¶5 Assuming, without deciding, that Leeman has made a colorable claim that she could not have discovered the information corroborating her childhood abuse before trial, Leeman is not entitled to relief based on this evidence. Leeman has cited no statement by the sentencing court to support her assertion that "her allegations of abuse were discounted because she lacked corroboration" or that the court "gave little weight to that mitigation." The sentencing court noted Leeman's difficult childhood, describing it as "terrible," and did not indicate it found her credibility lacking. It further observed that the aggravating factors greatly outweighed the mitigating factors. In the absence of any indication the sentencing court discounted Leeman's statements about her abusive childhood, it is unlikely that corroborating information would have altered her sentence.
Leeman claims that it is likely the sentencing court discounted this evidence because the state argued Leeman could not be believed. This argument is entirely speculative. It is at least equally likely that, had the court found incredible Leeman's assertions about her childhood, it would have said so.
Leeman asserts in passing that, in rejecting her claims, the trial court erred by "credit[ing]" the opinion of a treating physician included in the presentence report that the victim would have "permanent psychological effects" from the abuse he suffered. She claims that opinion violates Rule 702, Ariz. R. Evid. This argument disregards Arizona law. A court may review information submitted for sentencing purposes without regard to the evidentiary rules so long as the record "show[s] what the information consists of and where it comes from and must indicate that it has some substance above rumor, gossip or speculation." State v. Jones, 147 Ariz. 353, 355 (1985); see also A.R.S. § 13-702(C) (allowing court to consider "any evidence or information introduced or submitted to the court or the trier of fact before sentencing or any evidence presented at trial"); Ariz. R. Crim. P. 26.7(b)(2) (permitting party to introduce at sentencing "any reliable, relevant evidence, including hearsay, to show aggravating or mitigating circumstances, to show why the court should not impose a particular sentence, or to correct or amplify the presentence, diagnostic, or mental health reports"). Leeman does not contest that the victim suffered extreme emotional and physical harm. --------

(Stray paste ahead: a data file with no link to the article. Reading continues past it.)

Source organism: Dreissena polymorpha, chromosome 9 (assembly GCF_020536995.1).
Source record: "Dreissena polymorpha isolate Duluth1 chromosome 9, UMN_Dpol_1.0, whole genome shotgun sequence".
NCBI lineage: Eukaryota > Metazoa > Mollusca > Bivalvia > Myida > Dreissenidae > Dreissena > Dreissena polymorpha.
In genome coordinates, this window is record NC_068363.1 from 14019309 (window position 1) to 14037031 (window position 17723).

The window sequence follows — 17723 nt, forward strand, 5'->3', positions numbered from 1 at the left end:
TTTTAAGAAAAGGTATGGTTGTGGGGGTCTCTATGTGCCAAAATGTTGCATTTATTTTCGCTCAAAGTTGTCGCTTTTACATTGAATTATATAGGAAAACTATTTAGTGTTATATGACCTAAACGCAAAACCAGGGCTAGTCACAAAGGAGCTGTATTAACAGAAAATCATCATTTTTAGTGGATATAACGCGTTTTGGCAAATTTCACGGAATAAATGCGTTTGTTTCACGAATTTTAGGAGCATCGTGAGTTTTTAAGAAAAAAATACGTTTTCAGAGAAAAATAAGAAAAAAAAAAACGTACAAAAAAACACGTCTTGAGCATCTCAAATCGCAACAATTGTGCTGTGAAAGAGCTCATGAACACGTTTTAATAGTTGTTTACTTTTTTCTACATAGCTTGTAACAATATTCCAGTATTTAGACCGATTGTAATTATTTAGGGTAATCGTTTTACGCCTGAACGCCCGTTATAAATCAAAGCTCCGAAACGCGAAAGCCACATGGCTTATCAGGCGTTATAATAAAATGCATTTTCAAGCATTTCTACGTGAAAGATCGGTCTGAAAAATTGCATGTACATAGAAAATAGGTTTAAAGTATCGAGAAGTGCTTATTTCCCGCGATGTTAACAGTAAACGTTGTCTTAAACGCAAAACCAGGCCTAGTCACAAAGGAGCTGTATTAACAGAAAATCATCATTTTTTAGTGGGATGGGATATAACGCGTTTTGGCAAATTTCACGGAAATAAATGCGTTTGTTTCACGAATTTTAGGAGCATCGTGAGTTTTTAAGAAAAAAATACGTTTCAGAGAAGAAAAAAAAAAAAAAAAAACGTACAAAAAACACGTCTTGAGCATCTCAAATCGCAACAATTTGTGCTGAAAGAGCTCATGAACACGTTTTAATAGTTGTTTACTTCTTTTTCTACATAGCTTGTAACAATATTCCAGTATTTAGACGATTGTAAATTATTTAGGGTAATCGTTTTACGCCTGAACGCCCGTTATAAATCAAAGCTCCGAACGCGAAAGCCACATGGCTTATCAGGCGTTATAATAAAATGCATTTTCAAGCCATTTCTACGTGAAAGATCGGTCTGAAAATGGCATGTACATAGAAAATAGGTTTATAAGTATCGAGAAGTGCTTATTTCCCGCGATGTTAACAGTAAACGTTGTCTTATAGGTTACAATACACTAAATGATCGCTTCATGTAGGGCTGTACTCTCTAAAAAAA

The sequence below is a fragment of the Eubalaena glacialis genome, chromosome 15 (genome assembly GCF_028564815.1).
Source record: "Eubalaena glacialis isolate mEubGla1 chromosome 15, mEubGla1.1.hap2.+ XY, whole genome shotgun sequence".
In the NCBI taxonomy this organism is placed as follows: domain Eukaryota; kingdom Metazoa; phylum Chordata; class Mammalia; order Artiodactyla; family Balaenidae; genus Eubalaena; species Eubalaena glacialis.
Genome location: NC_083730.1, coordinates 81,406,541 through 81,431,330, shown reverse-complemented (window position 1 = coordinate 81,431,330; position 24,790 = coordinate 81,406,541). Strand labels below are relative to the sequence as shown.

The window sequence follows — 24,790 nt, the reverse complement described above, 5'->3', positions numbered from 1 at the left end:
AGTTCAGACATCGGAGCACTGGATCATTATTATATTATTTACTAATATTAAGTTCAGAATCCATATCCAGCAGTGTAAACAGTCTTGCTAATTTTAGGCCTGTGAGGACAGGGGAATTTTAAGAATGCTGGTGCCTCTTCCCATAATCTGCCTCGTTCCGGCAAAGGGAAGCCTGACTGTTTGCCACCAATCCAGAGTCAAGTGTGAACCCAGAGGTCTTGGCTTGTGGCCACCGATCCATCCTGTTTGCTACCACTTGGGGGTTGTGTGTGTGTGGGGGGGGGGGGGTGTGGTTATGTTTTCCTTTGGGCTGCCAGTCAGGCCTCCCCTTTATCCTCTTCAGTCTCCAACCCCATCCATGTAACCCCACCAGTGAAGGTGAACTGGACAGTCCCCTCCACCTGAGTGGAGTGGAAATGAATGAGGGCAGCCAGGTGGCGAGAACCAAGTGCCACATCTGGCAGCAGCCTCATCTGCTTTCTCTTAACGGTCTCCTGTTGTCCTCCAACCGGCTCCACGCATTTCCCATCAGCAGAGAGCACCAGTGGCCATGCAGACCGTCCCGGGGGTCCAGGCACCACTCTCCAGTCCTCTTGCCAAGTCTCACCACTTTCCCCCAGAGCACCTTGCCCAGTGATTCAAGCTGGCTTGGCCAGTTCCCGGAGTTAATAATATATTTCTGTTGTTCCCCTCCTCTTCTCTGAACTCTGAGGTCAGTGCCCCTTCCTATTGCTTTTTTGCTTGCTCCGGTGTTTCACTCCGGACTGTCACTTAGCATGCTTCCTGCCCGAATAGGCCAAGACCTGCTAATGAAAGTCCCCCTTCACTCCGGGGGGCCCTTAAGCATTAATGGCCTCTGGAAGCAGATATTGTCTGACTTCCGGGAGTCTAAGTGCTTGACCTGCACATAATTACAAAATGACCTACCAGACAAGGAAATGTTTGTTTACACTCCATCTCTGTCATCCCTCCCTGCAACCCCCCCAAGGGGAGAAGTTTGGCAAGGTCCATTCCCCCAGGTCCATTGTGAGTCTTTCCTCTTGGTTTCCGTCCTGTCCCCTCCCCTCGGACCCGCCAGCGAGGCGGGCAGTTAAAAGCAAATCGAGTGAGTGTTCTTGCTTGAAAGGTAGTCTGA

¶6 The presentence report indicated that Leeman's aunt, L.P., had described her as a "pathological liar." L.P. was later convicted of theft and served a jail term, apparently for conduct occurring near the time of Leeman's trial, and also had been a suspect in her husband's murder. Leeman claims these events constitute newly discovered facts that would have caused the trial court to discount L.P.'s claim that Leeman was a "pathological liar." Even were that true, however, Leeman has identified no statement by the sentencing court suggesting that Leeman's alleged lack of truthfulness affected the sentences imposed.
¶7 Although we grant review relief is denied.